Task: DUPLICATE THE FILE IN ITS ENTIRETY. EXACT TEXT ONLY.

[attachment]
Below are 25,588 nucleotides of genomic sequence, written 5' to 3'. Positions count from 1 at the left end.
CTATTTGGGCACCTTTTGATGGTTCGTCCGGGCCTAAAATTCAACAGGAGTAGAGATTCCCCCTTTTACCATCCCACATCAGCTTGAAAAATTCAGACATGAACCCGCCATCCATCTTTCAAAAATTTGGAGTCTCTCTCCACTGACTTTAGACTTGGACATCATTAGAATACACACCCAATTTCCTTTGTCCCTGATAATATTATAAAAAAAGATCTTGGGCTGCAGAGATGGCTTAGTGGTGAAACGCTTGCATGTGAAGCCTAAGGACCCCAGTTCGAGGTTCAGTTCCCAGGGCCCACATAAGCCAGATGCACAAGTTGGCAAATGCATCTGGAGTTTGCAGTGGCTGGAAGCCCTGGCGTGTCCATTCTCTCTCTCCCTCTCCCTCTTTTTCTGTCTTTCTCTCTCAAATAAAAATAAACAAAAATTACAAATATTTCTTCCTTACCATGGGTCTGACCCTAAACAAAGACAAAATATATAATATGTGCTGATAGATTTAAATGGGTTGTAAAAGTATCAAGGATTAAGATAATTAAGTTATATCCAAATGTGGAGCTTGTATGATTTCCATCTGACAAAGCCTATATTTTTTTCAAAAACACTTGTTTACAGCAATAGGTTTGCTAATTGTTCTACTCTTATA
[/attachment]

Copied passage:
Below are 25,588 nucleotides of genomic sequence, written 5' to 3'. Positions count from 1 at the left end.
CTATTTGGGCACCTTTTGATGGTTCGTCCGGGCCTAAAATTCAACAGGAGTAGAGATTCCCCCTTTTACCATCCCACATCAGCTTGAAAAATTCAGACATGAACCCGCCATCCATCTTTCAAAAATTTGGAGTCTCTCTCCACTGACTTTAGACTTGGACATCATTAGAATACACACCCAATTTCCTTTGTCCCTGATAATATTATAAAAAAAGATCTTGGGCTGCAGAGATGGCTTAGTGGTGAAACGCTTGCATGTGAAGCCTAAGGACCCCAGTTCGAGGTTCAGTTCCCAGGGCCCACATAAGCCAGATGCACAAGTTGGCAAATGCATCTGGAGTTTGCAGTGGCTGGAAGCCCTGGCGTGTCCATTCTCTCTCTCCCTCTCCCTCTTTTTCTGTCTTTCTCTCTCAAATAAAAATAAACAAAAATTACAAATATTTCTTCCTTACCATGGGTCTGACCCTAAACAAAGACAAAATATATAATATGTGCTGATAGATTTAAATGGGTTGTAAAAGTATCAAGGATTAAGATAATTAAGTTATATCCAAATGTGGAGCTTGTATGATTTCCATCTGACAAAGCCTATATTTTTTTCAAAAACACTTGTTTACAGCAATAGGTTTGCTAATTGTTCTACTCTTATA